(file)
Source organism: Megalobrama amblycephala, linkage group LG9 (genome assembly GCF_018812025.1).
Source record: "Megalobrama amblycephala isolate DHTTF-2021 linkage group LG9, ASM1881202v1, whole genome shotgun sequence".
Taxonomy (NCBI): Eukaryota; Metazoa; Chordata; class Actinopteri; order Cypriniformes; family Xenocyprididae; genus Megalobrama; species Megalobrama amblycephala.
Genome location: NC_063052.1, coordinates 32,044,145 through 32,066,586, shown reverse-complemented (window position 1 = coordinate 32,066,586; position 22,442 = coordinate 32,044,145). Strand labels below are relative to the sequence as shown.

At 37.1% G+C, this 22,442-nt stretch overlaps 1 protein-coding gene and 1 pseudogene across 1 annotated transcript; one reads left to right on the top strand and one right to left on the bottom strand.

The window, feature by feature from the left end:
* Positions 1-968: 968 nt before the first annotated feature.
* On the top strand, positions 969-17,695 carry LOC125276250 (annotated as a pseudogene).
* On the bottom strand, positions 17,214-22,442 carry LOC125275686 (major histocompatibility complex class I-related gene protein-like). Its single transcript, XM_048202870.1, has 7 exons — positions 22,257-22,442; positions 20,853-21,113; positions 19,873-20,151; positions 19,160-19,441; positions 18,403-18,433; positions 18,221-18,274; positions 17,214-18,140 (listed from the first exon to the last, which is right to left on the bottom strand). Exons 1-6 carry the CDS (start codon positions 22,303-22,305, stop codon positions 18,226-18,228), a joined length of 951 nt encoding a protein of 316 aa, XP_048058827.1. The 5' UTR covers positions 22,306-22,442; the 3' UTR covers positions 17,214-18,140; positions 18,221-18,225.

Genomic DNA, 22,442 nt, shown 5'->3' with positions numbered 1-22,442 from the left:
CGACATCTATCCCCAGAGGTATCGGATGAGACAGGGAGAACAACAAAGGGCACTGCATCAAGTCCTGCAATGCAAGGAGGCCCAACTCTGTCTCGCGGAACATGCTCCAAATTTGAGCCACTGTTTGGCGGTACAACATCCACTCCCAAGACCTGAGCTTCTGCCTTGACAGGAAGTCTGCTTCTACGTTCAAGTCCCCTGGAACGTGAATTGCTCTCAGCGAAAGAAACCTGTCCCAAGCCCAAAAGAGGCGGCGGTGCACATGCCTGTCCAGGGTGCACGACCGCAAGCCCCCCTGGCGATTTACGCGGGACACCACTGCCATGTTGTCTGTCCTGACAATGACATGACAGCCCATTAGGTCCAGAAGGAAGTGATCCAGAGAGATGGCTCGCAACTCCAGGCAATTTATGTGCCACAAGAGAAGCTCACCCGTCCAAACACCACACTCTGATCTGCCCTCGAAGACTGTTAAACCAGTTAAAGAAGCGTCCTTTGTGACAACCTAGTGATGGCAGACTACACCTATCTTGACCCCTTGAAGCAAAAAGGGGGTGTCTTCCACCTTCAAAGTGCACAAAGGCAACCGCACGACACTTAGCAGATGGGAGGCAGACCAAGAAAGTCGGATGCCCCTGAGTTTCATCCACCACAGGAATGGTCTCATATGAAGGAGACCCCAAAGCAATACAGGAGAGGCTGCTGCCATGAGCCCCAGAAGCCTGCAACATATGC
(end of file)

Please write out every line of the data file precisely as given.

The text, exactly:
Source organism: Megalobrama amblycephala, linkage group LG9 (genome assembly GCF_018812025.1).
Source record: "Megalobrama amblycephala isolate DHTTF-2021 linkage group LG9, ASM1881202v1, whole genome shotgun sequence".
Taxonomy (NCBI): Eukaryota; Metazoa; Chordata; class Actinopteri; order Cypriniformes; family Xenocyprididae; genus Megalobrama; species Megalobrama amblycephala.
Genome location: NC_063052.1, coordinates 32,044,145 through 32,066,586, shown reverse-complemented (window position 1 = coordinate 32,066,586; position 22,442 = coordinate 32,044,145). Strand labels below are relative to the sequence as shown.

At 37.1% G+C, this 22,442-nt stretch overlaps 1 protein-coding gene and 1 pseudogene across 1 annotated transcript; one reads left to right on the top strand and one right to left on the bottom strand.

The window, feature by feature from the left end:
* Positions 1-968: 968 nt before the first annotated feature.
* On the top strand, positions 969-17,695 carry LOC125276250 (annotated as a pseudogene).
* On the bottom strand, positions 17,214-22,442 carry LOC125275686 (major histocompatibility complex class I-related gene protein-like). Its single transcript, XM_048202870.1, has 7 exons — positions 22,257-22,442; positions 20,853-21,113; positions 19,873-20,151; positions 19,160-19,441; positions 18,403-18,433; positions 18,221-18,274; positions 17,214-18,140 (listed from the first exon to the last, which is right to left on the bottom strand). Exons 1-6 carry the CDS (start codon positions 22,303-22,305, stop codon positions 18,226-18,228), a joined length of 951 nt encoding a protein of 316 aa, XP_048058827.1. The 5' UTR covers positions 22,306-22,442; the 3' UTR covers positions 17,214-18,140; positions 18,221-18,225.

Genomic DNA, 22,442 nt, shown 5'->3' with positions numbered 1-22,442 from the left:
CGACATCTATCCCCAGAGGTATCGGATGAGACAGGGAGAACAACAAAGGGCACTGCATCAAGTCCTGCAATGCAAGGAGGCCCAACTCTGTCTCGCGGAACATGCTCCAAATTTGAGCCACTGTTTGGCGGTACAACATCCACTCCCAAGACCTGAGCTTCTGCCTTGACAGGAAGTCTGCTTCTACGTTCAAGTCCCCTGGAACGTGAATTGCTCTCAGCGAAAGAAACCTGTCCCAAGCCCAAAAGAGGCGGCGGTGCACATGCCTGTCCAGGGTGCACGACCGCAAGCCCCCCTGGCGATTTACGCGGGACACCACTGCCATGTTGTCTGTCCTGACAATGACATGACAGCCCATTAGGTCCAGAAGGAAGTGATCCAGAGAGATGGCTCGCAACTCCAGGCAATTTATGTGCCACAAGAGAAGCTCACCCGTCCAAACACCACACTCTGATCTGCCCTCGAAGACTGTTAAACCAGTTAAAGAAGCGTCCTTTGTGACAACCTAGTGATGGCAGACTACACCTATCTTGACCCCTTGAAGCAAAAAGGGGGTGTCTTCCACCTTCAAAGTGCACAAAGGCAACCGCACGACACTTAGCAGATGGGAGGCAGACCAAGAAAGTCGGATGCCCCTGAGTTTCATCCACCACAGGAATGGTCTCATATGAAGGAGACCCCAAAGCAATACAGGAGAGGCTGCTGCCATGAGCCCCAGAAGCCTGCAACATATGC